On our road trip last month Claudia and I found ourselves in Kanab, Utah. We cooked breakfast at a picnic table in a small park in town, and discussed our next move. There are a lot of options from Kanab. Should we head to Zion? Detour east toward the Paria River area? Drive the Cottonwood Canyon Road?
And then I thought, we’re pretty close to the North Rim of the Grand Canyon. And neither of us had ever been there. So the North Rim it was.
The campground inside the national park was closed, but we managed to grab one of the last sites in the nearest campground outside the park. Then we drove into the park and spent the waning hours of the day checking out some of the viewpoints.
We were just exploring, and I didn’t have any grand photographic plans. There wasn’t any interesting weather in the forecast – not even some clouds. And most of the better photographs I’ve seen from the rim of the Grand Canyon were from the South Rim. Even though the North Rim is higher in elevation, the drop off into the canyon from the South Rim is more abrupt, and perhaps more dramatic.
But I was quite taken with the North Rim. It’s more remote, less developed, and therefore less crowded. There were people – it’s a well-known national park, after all – but not many. It felt peaceful.
And although the gradient from the North Rim into the canyon isn’t as abrupt as it is from the South Rim, there are lots of terraces and mesas to work with, and it seemed like there were some interesting possibilities for compositions.
While we didn’t see any clouds, we did find haze from distant fires. And I actually loved that. The haze added a misty, ethereal look to the scenes, and added to the sense of depth.
The next morning we rose early and drove back into the park. We headed for Point Imperial because I thought the rock formations from that viewpoint would catch the early-morning sun. Which they did:
As the sun rose higher I kept photographing, and found myself drawn to the view directly toward the sun. The problem was that I knew the sun would create some strong flare. So I used the “thumb technique.” That is, I took a normal series of auto-bracketed exposures (bracketed because the contrast was so extreme), then stuck my thumb out in front of the camera to block the sun from the top part of the frame, and took another auto-bracketed sequence. (If that’s hard to visualize, I describe this technique in detail in an earlier post.)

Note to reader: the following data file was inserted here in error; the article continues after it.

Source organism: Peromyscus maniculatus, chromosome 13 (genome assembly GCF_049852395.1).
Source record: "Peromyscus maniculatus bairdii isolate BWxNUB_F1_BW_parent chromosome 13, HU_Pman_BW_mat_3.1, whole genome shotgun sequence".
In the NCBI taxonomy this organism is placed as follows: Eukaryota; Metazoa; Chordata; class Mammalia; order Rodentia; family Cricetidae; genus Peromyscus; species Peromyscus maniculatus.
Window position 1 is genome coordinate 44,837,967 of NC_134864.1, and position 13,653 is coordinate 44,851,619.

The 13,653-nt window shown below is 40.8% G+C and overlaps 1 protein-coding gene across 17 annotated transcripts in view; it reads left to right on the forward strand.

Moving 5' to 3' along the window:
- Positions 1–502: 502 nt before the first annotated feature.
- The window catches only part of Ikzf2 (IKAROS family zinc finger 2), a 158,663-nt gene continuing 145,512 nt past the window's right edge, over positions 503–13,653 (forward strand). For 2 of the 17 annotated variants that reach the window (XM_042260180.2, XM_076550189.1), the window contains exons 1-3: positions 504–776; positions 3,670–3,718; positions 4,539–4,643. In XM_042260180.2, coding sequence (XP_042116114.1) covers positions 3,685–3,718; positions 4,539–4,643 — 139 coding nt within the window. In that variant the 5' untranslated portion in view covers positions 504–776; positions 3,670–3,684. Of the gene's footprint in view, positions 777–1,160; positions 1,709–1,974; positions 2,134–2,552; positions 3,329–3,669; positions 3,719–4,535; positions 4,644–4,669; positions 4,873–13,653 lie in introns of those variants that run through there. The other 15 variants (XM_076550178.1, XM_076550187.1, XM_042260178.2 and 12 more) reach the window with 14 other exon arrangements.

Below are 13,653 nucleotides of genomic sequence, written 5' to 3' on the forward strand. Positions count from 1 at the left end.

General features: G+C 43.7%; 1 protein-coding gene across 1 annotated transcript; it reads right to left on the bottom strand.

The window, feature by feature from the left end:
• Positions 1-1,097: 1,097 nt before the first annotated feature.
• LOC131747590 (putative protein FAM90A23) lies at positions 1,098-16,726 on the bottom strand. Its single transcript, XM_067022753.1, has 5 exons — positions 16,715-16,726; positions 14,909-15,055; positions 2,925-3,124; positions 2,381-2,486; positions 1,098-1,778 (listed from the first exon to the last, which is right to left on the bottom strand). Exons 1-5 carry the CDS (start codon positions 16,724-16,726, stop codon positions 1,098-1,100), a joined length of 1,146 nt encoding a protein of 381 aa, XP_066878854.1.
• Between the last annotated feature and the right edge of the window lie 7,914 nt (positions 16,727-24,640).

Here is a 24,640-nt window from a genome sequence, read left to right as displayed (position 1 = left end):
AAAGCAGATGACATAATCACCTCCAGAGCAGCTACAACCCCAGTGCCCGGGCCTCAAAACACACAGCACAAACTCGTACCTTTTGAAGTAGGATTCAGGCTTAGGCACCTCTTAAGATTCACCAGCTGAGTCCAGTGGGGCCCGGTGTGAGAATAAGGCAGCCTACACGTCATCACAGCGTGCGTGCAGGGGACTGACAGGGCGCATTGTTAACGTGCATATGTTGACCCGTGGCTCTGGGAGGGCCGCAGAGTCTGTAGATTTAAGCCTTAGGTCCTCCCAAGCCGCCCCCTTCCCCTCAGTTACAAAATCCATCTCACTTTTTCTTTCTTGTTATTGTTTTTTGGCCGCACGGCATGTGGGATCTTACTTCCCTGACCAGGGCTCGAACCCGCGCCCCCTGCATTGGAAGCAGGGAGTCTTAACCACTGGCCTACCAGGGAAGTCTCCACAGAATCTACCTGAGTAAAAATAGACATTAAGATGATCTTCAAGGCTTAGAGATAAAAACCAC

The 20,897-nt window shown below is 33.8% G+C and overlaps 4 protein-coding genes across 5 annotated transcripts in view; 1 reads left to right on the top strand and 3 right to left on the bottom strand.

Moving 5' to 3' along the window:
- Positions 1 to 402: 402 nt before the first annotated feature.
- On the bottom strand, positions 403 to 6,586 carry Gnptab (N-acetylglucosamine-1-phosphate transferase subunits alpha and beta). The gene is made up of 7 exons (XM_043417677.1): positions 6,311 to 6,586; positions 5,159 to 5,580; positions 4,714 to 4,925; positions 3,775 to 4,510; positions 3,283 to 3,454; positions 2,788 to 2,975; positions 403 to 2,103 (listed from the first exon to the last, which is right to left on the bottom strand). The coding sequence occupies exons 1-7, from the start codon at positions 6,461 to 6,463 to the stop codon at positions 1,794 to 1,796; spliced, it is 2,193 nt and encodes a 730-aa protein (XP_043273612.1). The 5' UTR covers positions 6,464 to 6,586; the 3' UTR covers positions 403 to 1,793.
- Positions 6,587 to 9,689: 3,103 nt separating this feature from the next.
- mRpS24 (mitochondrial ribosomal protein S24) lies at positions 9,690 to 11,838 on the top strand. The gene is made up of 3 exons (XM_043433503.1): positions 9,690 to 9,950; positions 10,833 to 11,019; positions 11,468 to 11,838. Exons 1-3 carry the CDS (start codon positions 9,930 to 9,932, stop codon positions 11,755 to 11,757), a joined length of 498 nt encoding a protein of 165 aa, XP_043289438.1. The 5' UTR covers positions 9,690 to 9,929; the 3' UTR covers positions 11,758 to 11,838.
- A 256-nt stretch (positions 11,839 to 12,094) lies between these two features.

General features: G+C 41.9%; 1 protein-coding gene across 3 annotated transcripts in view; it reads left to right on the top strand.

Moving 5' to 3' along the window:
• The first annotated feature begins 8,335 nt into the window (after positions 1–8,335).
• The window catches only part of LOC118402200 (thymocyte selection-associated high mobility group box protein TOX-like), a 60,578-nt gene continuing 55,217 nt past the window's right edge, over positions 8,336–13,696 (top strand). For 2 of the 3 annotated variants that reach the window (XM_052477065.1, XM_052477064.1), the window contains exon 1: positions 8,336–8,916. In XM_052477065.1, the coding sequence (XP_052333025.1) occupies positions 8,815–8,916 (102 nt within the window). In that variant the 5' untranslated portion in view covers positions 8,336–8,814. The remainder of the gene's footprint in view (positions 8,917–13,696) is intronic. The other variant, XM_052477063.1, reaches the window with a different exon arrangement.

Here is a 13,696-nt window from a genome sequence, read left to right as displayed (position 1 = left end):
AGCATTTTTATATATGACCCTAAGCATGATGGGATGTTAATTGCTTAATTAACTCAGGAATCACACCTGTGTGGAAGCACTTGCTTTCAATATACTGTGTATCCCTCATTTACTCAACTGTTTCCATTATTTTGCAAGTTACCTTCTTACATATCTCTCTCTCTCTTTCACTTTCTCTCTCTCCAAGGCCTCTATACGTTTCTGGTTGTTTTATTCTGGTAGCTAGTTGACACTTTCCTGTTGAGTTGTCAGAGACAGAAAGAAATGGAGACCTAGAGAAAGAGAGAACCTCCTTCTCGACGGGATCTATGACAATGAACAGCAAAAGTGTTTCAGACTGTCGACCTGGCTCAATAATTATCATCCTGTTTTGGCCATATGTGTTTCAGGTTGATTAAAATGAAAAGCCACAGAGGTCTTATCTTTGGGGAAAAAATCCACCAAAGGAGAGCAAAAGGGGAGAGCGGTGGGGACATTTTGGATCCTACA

Later, I blended both auto-bracketed sequences with Lightroom’s HDR Merge, then took those two merged images into Photoshop, where I used a layer mask to combine them. Most of the final photograph is from the second sequence, where my thumb blocked the sun and dimmed the flare. But the part around the sun itself is from the first sequence.
The final image at the top of this post has a sun star, but minimal flare – just what I was looking for. And I like the sense of depth created by the haze and the distant horizon.
I’m glad we made that little detour to the North Rim. I ended up making some photographs I liked, but even better, we got to experience this wonderful landscape from a different perspective.
— Michael Frye
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Michael Frye is a professional photographer specializing in landscapes and nature. He is the author or principal photographer of The Photographer’s Guide to Yosemite, Yosemite Meditations, Yosemite Meditations for Women, Yosemite Meditations for Adventurers, and Digital Landscape Photography: In the Footsteps of Ansel Adams and the Great Masters. He has also written three eBooks: Light & Land: Landscapes in the Digital Darkroom, Exposure for Outdoor Photography, and Landscapes in Lightroom: The Essential Step-by-Step Guide. Michael has written numerous magazine articles on the art and technique of photography, and his images have been published in over thirty countries around the world. Michael has lived either in or near Yosemite National Park since 1983, currently residing just outside the park in Mariposa, California.